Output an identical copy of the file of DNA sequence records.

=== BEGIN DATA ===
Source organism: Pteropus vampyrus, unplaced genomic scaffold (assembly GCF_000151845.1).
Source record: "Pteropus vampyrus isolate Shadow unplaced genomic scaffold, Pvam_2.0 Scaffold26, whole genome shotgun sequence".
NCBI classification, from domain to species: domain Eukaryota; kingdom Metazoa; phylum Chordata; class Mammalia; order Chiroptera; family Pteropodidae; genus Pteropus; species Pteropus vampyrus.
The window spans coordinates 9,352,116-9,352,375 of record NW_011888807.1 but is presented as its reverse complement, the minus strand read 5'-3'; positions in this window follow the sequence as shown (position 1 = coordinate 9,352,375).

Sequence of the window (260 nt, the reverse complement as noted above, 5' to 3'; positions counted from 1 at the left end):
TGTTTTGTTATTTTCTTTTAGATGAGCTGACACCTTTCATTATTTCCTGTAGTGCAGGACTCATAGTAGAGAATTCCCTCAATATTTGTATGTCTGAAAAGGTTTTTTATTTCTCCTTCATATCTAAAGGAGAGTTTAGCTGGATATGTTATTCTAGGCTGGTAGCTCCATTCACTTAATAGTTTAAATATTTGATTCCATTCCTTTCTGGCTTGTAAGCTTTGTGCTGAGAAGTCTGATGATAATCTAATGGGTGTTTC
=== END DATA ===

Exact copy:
Source organism: Pteropus vampyrus, unplaced genomic scaffold (assembly GCF_000151845.1).
Source record: "Pteropus vampyrus isolate Shadow unplaced genomic scaffold, Pvam_2.0 Scaffold26, whole genome shotgun sequence".
NCBI classification, from domain to species: domain Eukaryota; kingdom Metazoa; phylum Chordata; class Mammalia; order Chiroptera; family Pteropodidae; genus Pteropus; species Pteropus vampyrus.
The window spans coordinates 9,352,116-9,352,375 of record NW_011888807.1 but is presented as its reverse complement, the minus strand read 5'-3'; positions in this window follow the sequence as shown (position 1 = coordinate 9,352,375).

Sequence of the window (260 nt, the reverse complement as noted above, 5' to 3'; positions counted from 1 at the left end):
TGTTTTGTTATTTTCTTTTAGATGAGCTGACACCTTTCATTATTTCCTGTAGTGCAGGACTCATAGTAGAGAATTCCCTCAATATTTGTATGTCTGAAAAGGTTTTTTATTTCTCCTTCATATCTAAAGGAGAGTTTAGCTGGATATGTTATTCTAGGCTGGTAGCTCCATTCACTTAATAGTTTAAATATTTGATTCCATTCCTTTCTGGCTTGTAAGCTTTGTGCTGAGAAGTCTGATGATAATCTAATGGGTGTTTC